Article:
Canadian Pacific Railway Ltd. agreed to acquire Kansas City Southern in a transaction valued at about $25 billion that would create the first freight-rail network linking Mexico, the U.S. and Canada.
The combination, which faces a lengthy regulatory review, is a long-term wager on an interconnected North American economy. The three countries are reopening at different speeds after the Covid-19 pandemic disrupted supply chains and upended global trade. Rail volumes, which plunged last year, have rebounded though backlogs at California ports have delayed imports from Asia and stalled some U.S. factories.
It marks the third major U.S. railroad that the Canadian company has targeted in its quest to create a transcontinental network. Canadian Pacific abandoned the two prior efforts—in 2014 and 2016—amid resistance from the takeover targets themselves as well as opposition from rivals, shippers and U.S. regulators.
Keith Creel, chief executive of Canadian Pacific, said lessons were learned from the failed bids. He expects Kansas City’s support for the proposed merger and said the lack of rail-line duplication between the two companies will minimize potential regulatory concerns. “You have two like-minded companies that are committed to this and see the value,” he said.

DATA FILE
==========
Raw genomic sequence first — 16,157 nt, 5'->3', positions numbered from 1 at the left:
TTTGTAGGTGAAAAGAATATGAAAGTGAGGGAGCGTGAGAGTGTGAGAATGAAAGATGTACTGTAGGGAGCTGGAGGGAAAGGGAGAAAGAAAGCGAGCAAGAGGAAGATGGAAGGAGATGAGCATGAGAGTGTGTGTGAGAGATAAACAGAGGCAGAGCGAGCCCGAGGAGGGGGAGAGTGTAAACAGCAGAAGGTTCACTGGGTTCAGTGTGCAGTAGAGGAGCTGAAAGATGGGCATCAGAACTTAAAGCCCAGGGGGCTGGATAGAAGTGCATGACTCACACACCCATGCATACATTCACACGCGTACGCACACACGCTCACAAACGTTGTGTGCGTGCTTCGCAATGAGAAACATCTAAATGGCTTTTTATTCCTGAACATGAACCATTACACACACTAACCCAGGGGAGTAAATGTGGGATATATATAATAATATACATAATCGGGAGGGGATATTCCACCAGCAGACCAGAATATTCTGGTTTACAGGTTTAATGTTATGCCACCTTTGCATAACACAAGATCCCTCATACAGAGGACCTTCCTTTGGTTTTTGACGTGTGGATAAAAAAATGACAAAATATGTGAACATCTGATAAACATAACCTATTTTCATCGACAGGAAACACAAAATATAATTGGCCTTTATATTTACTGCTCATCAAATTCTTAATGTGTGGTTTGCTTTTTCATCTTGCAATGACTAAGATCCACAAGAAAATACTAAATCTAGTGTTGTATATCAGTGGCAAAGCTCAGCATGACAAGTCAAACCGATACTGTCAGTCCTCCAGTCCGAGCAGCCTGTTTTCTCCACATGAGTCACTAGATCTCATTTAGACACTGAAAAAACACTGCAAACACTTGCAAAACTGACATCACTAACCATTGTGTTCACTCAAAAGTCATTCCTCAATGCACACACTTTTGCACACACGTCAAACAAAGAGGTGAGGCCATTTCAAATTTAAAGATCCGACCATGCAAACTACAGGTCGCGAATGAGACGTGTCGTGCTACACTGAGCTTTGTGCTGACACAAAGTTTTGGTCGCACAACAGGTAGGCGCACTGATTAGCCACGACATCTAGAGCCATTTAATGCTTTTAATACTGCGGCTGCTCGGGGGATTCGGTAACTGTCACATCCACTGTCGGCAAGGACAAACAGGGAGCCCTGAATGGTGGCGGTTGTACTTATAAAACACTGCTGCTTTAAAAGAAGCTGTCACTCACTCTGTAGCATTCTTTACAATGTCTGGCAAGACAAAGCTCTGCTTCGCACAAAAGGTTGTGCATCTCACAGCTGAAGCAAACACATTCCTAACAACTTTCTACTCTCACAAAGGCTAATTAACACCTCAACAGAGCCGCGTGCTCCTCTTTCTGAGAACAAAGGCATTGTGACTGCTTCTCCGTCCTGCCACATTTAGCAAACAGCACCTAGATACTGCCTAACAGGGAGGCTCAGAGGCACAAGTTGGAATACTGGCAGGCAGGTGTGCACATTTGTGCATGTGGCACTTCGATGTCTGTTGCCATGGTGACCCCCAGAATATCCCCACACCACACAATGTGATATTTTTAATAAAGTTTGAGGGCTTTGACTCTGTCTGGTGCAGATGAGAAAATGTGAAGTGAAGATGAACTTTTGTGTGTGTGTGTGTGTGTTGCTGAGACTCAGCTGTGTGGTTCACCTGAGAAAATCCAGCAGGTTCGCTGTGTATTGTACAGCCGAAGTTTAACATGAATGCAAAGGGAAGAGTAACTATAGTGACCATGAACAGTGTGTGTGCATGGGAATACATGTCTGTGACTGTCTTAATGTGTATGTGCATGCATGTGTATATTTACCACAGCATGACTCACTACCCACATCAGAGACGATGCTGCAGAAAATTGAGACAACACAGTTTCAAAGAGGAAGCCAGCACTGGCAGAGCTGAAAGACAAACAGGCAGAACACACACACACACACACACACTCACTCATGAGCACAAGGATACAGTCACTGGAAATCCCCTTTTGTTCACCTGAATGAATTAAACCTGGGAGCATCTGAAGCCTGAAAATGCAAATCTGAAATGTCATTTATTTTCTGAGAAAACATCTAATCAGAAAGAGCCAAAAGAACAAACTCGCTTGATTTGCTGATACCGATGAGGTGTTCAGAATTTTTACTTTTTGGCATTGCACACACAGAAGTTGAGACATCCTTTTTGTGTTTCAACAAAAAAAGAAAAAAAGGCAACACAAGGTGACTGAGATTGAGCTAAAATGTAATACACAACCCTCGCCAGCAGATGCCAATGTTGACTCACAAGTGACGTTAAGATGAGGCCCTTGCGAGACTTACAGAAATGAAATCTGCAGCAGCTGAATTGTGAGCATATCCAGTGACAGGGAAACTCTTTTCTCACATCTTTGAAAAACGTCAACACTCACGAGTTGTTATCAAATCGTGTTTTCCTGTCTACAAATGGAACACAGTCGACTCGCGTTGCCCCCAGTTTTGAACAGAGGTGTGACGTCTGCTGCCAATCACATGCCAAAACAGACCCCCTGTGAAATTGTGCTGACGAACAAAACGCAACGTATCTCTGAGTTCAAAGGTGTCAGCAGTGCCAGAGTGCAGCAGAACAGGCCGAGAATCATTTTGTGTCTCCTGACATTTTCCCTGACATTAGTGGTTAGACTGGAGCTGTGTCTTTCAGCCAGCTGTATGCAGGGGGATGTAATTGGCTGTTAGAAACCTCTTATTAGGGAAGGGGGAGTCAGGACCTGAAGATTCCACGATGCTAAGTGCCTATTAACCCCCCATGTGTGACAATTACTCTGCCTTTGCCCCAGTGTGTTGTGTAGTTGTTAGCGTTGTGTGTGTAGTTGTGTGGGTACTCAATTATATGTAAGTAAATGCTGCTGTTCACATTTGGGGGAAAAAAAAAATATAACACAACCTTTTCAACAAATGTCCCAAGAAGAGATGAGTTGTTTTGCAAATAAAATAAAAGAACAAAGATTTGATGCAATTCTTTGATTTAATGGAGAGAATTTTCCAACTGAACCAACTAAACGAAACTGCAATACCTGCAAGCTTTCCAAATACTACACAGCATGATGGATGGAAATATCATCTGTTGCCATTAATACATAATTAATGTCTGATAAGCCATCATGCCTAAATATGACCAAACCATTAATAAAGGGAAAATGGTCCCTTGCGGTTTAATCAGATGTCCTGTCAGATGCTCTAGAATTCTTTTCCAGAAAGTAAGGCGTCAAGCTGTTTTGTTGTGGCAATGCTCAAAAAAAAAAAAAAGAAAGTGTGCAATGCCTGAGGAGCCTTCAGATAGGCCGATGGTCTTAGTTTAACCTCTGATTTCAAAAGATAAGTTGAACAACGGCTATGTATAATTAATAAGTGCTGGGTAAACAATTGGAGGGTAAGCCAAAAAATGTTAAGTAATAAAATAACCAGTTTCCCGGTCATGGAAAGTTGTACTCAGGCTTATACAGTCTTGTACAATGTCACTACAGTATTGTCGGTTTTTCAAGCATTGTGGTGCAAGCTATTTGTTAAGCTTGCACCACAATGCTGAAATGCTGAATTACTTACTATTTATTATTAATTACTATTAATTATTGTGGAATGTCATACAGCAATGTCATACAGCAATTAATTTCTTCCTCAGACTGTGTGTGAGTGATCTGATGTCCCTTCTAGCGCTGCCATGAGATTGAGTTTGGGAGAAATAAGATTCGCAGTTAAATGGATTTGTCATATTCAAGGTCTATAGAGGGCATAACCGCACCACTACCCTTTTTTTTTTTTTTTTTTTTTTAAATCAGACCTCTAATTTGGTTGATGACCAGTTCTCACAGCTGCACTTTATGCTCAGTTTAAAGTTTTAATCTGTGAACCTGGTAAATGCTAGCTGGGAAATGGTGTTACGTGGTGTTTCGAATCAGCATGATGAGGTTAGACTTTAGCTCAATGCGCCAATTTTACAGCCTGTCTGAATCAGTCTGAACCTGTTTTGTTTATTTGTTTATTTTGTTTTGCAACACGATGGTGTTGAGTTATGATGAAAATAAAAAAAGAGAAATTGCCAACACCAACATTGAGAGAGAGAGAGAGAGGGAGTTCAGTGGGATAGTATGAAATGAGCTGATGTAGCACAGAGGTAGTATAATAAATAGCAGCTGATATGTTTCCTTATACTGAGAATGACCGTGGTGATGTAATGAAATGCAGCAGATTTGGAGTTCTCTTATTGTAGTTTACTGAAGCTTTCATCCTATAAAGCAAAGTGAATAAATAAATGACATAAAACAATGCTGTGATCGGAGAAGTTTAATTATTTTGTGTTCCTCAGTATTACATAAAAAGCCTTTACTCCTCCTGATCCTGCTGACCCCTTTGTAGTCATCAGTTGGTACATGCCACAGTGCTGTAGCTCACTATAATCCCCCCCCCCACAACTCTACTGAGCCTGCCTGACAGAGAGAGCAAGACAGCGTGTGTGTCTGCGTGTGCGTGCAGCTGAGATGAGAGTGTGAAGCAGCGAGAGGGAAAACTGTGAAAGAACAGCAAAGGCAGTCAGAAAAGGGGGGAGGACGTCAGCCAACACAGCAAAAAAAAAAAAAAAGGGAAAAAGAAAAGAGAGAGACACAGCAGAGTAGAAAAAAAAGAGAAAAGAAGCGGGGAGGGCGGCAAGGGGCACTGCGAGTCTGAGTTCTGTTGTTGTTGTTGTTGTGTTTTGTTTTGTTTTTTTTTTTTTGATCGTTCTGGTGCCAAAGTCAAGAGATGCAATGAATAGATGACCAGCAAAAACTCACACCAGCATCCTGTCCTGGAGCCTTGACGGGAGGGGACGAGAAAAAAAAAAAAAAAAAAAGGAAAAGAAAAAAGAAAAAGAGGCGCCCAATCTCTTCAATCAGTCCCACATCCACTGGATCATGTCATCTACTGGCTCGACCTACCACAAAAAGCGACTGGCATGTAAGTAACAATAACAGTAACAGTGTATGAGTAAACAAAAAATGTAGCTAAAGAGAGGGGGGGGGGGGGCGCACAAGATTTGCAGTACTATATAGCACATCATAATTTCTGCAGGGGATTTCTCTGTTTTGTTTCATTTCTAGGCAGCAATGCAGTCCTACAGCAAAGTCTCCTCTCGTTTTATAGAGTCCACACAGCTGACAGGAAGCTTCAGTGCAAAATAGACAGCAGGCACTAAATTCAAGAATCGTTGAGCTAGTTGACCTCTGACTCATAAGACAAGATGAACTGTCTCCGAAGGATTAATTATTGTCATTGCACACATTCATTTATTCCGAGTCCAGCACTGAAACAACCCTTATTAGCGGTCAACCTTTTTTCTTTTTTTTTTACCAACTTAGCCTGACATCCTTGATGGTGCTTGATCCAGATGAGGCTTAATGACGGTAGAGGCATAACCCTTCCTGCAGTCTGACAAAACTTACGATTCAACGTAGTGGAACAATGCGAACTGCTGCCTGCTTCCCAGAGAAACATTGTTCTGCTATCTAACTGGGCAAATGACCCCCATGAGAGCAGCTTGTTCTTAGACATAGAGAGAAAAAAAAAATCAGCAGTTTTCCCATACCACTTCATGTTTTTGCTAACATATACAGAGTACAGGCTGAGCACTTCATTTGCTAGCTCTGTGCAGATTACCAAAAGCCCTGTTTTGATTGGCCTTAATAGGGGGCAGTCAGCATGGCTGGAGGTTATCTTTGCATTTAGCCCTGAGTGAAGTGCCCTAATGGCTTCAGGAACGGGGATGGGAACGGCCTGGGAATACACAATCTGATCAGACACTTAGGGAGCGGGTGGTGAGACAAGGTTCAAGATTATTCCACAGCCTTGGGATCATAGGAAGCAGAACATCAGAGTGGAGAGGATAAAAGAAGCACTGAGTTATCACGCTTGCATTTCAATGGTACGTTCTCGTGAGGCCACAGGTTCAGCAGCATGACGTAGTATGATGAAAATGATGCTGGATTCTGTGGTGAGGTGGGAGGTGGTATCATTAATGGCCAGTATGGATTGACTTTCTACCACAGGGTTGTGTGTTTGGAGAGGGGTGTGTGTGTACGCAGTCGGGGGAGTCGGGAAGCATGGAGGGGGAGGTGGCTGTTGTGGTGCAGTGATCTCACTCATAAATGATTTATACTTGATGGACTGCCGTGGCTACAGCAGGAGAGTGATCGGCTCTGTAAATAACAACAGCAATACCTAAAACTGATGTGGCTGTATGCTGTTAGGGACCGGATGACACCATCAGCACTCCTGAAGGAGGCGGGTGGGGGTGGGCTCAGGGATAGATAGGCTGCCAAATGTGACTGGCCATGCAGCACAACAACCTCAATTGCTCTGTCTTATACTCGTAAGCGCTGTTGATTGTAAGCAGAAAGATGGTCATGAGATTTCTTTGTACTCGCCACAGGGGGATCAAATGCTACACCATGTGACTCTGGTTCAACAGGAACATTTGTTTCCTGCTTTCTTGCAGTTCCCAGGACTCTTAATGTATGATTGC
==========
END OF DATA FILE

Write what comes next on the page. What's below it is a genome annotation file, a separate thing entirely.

Patrick Ottensmeyer, CEO of Kansas City, said the new U.S.-Mexico-Canada trade agreement, which replaced Nafta in July 2020, creates a unique opportunity to ship freight through the three countries as their economies recover from the pandemic.
Read More: Railroads Strike a $25 Billion Merger